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Learning ‘the first rule of money’ can change everything that happens in your bank account

Derek Olsen is a monthly money columnist for Ink. For more resources on getting out of debt faster, building a better budget, and growing your net worth visit howdoimoney.com
Derek Olsen is a monthly money columnist for Ink. For more resources on getting out of debt faster, building a better budget, and growing your net worth visit howdoimoney.com

You spend the majority of your waking hours at work. You pay your bills, pay the minimum on your student loans (that still haven’t budged), go out to eat, go shopping, order a million toys from Amazon, buy three of those insanely priced Yeti coolers and go on another vacation.

This was my story. It made me wonder why I even bothered going to work. It was a lot of effort just to get back to the place I started.

What happened?

Everyone else got paid and I skipped myself … again. My paycheck might as well have been auto-deposited into everyone else’s bank account. My account was just the middleman.

It’s like I had two jobs: One job makes the money and a second part-time job spends it all. I wasn’t really working for myself, I was working for everyone else.

But something changed for me, and here’s how it can change for you: You need to pay yourself first.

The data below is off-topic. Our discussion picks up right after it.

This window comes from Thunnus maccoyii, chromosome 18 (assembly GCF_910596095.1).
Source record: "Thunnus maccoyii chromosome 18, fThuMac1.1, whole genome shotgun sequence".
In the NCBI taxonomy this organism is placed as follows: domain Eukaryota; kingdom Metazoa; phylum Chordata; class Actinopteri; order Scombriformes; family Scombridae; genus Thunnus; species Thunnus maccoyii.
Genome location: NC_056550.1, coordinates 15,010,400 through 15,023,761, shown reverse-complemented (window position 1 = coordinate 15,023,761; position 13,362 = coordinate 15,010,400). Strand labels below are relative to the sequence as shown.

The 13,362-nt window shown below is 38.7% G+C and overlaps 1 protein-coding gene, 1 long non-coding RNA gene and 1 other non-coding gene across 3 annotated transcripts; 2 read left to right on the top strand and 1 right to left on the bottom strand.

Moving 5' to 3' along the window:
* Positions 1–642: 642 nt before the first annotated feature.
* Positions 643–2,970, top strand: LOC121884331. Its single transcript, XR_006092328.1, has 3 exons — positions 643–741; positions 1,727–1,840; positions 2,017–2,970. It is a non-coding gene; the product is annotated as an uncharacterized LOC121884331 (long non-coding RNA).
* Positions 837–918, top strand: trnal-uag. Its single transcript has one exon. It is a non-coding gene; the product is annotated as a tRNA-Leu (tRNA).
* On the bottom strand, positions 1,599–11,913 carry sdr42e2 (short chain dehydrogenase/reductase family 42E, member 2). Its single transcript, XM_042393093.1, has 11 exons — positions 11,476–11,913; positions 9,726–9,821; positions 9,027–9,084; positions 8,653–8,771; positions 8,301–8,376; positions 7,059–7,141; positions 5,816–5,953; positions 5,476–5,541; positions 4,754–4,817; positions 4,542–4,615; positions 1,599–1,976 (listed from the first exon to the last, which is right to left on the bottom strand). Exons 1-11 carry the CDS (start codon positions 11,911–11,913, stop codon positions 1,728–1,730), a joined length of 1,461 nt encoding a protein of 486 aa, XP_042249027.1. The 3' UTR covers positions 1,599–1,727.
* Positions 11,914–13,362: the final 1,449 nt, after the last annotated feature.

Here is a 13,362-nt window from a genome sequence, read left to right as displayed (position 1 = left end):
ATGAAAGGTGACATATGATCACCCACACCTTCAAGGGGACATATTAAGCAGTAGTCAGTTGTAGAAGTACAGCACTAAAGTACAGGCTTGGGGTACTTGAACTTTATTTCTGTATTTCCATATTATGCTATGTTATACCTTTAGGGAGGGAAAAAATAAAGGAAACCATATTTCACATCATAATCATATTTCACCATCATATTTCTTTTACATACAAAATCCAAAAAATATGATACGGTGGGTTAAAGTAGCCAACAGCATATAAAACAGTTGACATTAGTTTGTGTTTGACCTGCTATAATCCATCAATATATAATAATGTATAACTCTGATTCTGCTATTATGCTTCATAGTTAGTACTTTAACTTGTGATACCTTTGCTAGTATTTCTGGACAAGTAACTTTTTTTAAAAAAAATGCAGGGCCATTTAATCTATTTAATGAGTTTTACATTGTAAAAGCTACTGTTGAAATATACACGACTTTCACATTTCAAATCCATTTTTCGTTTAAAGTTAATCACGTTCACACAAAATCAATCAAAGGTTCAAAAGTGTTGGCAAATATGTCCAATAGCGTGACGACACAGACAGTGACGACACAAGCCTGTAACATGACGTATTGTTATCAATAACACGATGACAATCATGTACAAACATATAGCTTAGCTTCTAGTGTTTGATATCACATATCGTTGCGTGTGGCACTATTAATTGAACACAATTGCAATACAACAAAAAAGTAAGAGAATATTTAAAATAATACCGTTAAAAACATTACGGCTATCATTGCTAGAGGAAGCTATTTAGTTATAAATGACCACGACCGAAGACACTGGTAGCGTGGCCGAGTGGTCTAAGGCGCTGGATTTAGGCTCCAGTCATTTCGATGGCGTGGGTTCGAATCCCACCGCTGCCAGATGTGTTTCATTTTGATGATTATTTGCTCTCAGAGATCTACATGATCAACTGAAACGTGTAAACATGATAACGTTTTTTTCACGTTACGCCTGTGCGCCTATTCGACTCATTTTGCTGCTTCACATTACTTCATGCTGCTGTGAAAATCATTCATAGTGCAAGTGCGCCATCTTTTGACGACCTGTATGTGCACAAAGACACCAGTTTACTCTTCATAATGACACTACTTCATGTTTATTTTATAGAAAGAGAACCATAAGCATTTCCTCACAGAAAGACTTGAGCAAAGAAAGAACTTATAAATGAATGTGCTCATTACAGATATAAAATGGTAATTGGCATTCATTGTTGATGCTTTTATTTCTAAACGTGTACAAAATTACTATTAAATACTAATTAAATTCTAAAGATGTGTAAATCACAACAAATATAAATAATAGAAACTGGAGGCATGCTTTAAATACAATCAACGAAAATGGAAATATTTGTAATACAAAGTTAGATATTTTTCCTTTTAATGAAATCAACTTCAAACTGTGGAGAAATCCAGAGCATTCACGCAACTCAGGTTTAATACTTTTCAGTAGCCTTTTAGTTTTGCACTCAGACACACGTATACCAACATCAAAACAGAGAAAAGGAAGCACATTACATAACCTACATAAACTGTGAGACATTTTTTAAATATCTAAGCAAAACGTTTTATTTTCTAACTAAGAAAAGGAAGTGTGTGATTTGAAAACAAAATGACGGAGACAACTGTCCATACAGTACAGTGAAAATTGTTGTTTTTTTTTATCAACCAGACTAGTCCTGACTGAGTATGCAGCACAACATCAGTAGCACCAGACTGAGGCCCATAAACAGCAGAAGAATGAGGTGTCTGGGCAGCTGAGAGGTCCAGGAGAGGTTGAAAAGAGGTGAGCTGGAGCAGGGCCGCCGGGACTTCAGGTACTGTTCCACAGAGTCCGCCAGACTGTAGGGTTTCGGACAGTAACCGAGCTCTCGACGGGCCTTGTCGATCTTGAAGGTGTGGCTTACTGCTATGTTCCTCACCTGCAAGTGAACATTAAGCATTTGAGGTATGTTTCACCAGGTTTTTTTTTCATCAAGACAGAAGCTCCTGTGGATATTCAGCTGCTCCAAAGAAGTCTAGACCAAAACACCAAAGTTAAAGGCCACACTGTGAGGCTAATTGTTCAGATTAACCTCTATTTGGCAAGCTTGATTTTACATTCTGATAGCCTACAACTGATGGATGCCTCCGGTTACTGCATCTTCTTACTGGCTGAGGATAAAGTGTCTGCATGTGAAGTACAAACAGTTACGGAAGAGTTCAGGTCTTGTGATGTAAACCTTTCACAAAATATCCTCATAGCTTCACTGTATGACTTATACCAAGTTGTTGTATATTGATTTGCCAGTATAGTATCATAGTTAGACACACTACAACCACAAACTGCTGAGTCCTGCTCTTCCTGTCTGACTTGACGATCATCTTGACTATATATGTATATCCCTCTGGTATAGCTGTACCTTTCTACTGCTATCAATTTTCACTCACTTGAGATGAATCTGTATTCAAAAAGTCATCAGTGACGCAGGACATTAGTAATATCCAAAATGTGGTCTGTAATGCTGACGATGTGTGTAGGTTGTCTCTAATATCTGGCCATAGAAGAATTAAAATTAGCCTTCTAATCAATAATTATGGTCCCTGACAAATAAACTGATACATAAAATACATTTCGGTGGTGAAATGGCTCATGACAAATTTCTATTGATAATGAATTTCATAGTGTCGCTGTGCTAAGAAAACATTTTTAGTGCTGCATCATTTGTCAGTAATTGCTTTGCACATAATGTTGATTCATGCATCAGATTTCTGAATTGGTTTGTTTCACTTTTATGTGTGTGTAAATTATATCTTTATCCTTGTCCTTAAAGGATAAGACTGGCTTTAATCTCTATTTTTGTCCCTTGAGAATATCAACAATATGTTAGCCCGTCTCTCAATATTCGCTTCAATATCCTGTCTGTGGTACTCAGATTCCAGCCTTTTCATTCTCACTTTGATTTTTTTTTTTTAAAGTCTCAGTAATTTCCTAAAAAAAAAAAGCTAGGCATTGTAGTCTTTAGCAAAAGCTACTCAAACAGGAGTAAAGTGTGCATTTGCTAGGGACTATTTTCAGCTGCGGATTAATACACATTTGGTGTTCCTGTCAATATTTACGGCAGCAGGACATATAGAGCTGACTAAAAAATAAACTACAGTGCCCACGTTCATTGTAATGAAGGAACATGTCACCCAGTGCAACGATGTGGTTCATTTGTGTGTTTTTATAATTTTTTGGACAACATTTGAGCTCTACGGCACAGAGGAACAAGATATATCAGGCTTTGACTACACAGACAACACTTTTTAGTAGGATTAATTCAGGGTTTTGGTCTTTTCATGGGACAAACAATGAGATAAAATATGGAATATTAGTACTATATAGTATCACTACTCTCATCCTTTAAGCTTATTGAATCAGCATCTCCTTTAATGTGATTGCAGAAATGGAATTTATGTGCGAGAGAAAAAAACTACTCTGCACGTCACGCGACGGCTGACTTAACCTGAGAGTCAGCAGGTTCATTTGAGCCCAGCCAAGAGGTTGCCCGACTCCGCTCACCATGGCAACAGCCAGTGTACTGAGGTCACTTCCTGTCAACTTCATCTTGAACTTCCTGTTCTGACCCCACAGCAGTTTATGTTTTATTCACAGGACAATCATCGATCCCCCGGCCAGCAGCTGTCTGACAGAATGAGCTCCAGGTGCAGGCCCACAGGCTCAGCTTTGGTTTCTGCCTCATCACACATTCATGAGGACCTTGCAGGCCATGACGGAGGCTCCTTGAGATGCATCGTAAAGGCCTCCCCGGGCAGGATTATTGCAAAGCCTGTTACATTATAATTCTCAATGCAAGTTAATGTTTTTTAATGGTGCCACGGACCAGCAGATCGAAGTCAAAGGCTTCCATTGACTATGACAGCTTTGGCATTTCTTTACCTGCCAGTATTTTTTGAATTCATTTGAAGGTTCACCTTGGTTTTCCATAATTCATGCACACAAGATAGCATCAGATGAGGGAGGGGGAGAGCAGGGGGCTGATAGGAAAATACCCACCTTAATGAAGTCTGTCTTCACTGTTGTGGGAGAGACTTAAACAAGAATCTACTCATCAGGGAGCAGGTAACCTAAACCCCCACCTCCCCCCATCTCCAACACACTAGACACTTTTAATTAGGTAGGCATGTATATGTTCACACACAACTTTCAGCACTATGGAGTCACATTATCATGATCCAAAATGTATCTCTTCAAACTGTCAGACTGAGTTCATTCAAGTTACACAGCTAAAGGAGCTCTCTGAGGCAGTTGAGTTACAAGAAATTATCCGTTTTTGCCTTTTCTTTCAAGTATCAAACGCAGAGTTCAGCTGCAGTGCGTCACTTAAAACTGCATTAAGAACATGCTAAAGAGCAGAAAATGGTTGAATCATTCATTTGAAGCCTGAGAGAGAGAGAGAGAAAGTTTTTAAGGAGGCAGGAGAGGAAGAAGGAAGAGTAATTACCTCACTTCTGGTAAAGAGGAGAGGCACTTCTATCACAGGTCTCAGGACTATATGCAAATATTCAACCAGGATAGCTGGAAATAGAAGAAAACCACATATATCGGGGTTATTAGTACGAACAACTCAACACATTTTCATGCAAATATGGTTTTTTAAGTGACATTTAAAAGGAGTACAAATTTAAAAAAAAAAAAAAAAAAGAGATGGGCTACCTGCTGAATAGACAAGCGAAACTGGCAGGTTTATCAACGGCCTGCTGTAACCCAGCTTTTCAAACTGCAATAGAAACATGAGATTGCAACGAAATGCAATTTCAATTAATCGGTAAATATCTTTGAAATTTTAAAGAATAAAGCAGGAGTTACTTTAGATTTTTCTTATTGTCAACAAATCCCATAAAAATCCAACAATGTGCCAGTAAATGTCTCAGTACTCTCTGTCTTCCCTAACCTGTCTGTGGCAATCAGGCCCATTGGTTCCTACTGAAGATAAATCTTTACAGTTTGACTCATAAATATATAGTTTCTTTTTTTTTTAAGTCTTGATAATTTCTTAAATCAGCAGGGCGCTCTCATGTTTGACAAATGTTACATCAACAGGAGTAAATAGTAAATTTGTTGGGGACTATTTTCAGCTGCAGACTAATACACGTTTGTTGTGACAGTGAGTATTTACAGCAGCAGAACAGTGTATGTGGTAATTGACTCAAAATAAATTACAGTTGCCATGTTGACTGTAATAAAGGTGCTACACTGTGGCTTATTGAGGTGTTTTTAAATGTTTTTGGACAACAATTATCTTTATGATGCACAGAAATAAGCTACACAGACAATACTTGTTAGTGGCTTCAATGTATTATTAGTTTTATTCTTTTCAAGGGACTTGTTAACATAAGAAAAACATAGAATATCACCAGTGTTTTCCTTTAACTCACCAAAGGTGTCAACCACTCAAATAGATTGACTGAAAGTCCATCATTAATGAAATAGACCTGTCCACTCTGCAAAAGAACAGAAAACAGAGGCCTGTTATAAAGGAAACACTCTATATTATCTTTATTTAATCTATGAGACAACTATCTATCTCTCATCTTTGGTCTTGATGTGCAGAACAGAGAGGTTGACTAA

When you put yourself last, you’ll never get paid. The money will always run out before it gets to you. When you pay yourself first, you’ll always get paid. Let the money run out before it gets to the eighth happy hour of the month. They’ll be OK without you.

Paying yourself first is the first rule of money. Everything else is built on this rule. If you don’t have anything left over at the end of the month you can’t save. You can’t buy a car with cash. You can’t invest. You can’t make progress.

Make it automatic

Even the most financially savvy investors know that they shouldn’t trust themselves with their own money.

The best way to make sure you get paid first is to make it automatic. Take that money out of your own hands so you won’t be tempted to buy another Yeti.

Set up an auto-deposit into a separate savings account or an investment account if you are ready for that. When the money is out of sight you won’t even feel it.

I’m giving you permission to keep some of your money. A radical idea, I know. We’ve been trained to spend, spend, spend. Retraining yourself to save, save, save can feel uncomfortable at first. But once you see the money starting to grow in your bank account it will feel awesome!

When you work your budget this month, pay yourself first, then pay everyone else. It’s your money, you earned it, keep some of it!

Derek Olsen is a monthly money columnist for Ink. For more resources on getting out of debt faster, building a better budget, and growing your net worth visit howdoimoney.com

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